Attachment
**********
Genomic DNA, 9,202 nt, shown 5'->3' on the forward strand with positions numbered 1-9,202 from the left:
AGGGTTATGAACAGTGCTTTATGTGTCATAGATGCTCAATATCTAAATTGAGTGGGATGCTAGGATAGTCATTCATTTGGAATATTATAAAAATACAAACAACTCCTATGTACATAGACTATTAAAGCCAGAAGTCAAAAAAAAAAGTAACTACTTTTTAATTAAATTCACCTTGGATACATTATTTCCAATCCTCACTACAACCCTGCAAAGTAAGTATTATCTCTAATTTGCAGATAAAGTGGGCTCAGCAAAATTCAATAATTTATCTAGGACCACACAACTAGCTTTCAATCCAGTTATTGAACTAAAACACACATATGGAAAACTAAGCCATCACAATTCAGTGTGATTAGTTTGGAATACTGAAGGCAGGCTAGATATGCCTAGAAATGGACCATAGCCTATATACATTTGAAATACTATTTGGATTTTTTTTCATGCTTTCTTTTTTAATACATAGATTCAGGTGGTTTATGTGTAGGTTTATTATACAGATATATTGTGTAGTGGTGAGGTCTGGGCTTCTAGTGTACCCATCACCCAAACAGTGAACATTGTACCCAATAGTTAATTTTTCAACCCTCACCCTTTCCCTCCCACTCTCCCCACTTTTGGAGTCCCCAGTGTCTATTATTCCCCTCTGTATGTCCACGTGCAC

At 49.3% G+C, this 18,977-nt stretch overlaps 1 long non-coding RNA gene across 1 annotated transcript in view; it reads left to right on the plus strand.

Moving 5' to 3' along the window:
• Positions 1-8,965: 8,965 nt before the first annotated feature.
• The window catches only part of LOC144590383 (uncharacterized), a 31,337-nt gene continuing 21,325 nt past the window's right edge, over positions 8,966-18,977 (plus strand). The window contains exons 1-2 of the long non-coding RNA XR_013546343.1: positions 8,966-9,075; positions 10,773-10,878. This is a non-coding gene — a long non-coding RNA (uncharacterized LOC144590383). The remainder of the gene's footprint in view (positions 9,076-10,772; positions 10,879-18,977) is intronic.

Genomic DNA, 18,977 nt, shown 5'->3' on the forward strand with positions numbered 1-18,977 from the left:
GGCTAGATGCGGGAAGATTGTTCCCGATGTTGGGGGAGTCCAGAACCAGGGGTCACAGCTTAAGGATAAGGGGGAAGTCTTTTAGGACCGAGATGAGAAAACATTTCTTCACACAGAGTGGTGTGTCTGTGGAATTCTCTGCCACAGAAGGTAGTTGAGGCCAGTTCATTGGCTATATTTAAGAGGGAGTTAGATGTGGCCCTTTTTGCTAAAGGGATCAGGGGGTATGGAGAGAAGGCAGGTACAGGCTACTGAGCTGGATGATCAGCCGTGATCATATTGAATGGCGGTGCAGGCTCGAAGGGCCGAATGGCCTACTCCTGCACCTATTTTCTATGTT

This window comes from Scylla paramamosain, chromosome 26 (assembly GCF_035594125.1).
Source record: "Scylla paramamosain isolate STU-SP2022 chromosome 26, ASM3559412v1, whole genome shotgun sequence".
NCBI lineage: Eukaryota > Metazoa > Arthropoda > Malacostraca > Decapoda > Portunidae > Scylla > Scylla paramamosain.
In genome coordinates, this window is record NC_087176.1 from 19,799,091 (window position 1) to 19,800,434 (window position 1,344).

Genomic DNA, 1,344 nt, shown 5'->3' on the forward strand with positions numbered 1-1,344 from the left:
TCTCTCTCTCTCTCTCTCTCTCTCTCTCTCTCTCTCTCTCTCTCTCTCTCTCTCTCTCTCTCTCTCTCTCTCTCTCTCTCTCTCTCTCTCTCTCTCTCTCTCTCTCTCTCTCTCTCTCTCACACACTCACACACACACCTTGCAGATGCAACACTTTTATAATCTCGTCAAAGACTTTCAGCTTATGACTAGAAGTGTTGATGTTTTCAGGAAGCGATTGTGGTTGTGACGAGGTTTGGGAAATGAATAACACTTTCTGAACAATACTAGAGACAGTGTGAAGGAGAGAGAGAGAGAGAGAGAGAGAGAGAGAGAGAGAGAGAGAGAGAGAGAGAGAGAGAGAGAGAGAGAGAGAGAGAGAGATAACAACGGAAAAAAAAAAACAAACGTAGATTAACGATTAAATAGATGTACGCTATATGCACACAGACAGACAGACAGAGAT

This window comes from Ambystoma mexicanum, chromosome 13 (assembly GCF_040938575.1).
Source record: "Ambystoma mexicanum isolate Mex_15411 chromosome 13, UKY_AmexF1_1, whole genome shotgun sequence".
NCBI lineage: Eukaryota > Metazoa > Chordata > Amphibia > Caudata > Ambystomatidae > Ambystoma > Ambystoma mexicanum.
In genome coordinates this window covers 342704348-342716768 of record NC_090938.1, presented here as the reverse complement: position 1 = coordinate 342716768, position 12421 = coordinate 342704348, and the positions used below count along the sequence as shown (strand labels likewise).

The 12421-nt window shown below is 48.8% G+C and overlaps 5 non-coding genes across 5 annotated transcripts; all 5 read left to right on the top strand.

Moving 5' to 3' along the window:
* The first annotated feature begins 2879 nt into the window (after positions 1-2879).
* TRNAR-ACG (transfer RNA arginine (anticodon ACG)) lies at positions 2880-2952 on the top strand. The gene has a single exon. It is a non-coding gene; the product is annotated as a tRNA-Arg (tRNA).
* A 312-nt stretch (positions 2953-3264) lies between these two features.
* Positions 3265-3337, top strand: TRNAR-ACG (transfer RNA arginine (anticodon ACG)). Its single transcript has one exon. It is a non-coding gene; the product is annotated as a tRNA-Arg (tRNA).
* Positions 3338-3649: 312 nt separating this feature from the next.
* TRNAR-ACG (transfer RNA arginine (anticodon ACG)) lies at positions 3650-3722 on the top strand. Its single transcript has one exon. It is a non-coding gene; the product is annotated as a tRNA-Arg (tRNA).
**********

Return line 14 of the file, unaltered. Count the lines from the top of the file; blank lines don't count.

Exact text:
TCTCTCTCTCTCTCTCTCTCTCTCTCTCTCTCTCTCTCTCTCTCTCTCTCTCTCTCTCTCTCTCTCTCTCTCTCTCTCTCTCTCTCTCTCTCTCTCTCTCTCTCTCTCTCTCTCTCTCTCACACACTCACACACACACCTTGCAGATGCAACACTTTTATAATCTCGTCAAAGACTTTCAGCTTATGACTAGAAGTGTTGATGTTTTCAGGAAGCGATTGTGGTTGTGACGAGGTTTGGGAAATGAATAACACTTTCTGAACAATACTAGAGACAGTGTGAAGGAGAGAGAGAGAGAGAGAGAGAGAGAGAGAGAGAGAGAGAGAGAGAGAGAGAGAGAGAGAGAGAGAGAGAGAGAGAGAGATAACAACGGAAAAAAAAAAACAAACGTAGATTAACGATTAAATAGATGTACGCTATATGCACACAGACAGACAGACAGAGAT